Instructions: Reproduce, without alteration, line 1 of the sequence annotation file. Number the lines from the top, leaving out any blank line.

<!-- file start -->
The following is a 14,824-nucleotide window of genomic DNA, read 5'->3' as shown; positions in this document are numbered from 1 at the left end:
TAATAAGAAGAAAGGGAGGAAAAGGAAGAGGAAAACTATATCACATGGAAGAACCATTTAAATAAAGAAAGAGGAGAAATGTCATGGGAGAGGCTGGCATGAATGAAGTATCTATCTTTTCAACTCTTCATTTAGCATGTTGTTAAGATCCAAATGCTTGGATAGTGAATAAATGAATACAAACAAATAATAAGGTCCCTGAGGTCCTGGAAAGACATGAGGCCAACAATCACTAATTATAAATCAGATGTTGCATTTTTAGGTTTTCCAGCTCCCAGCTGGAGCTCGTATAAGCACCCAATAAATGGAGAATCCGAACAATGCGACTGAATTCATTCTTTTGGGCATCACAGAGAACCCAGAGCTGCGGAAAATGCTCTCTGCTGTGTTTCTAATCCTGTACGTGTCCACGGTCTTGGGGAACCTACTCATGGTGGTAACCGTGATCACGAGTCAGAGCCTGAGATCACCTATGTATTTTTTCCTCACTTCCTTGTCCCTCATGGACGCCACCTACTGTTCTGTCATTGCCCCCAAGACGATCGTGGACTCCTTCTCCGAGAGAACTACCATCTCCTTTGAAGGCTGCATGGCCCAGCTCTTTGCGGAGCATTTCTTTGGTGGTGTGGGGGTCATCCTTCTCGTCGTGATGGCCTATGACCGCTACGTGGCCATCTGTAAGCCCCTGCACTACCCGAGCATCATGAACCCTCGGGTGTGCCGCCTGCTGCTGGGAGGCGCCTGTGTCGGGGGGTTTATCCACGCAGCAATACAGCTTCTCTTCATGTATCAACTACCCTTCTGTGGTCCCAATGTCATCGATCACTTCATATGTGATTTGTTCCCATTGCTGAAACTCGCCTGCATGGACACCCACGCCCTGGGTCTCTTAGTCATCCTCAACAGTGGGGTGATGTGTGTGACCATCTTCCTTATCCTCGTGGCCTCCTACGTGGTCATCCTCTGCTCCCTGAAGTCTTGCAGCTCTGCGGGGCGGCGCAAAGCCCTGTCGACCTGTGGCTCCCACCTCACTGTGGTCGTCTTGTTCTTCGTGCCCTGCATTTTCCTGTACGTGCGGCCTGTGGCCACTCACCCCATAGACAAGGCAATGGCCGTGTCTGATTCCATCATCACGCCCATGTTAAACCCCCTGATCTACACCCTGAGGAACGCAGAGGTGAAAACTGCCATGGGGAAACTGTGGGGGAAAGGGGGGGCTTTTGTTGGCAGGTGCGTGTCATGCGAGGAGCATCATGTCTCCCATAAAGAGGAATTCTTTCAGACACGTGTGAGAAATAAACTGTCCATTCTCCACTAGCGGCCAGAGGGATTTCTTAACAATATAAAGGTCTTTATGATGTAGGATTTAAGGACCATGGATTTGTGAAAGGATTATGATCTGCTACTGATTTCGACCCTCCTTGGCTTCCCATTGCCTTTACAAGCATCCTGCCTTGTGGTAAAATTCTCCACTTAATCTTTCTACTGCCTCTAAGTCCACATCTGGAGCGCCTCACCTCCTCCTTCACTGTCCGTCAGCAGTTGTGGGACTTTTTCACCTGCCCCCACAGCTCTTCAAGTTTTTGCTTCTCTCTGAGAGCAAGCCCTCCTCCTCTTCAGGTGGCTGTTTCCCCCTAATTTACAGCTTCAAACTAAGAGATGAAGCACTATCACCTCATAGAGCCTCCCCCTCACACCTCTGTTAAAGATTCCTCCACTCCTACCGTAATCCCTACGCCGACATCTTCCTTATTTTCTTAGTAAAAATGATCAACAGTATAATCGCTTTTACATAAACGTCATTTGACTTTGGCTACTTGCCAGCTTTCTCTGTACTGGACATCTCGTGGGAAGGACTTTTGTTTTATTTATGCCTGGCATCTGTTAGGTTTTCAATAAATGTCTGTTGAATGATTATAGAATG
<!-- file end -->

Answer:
The following is a 14,824-nucleotide window of genomic DNA, read 5'->3' as shown; positions in this document are numbered from 1 at the left end: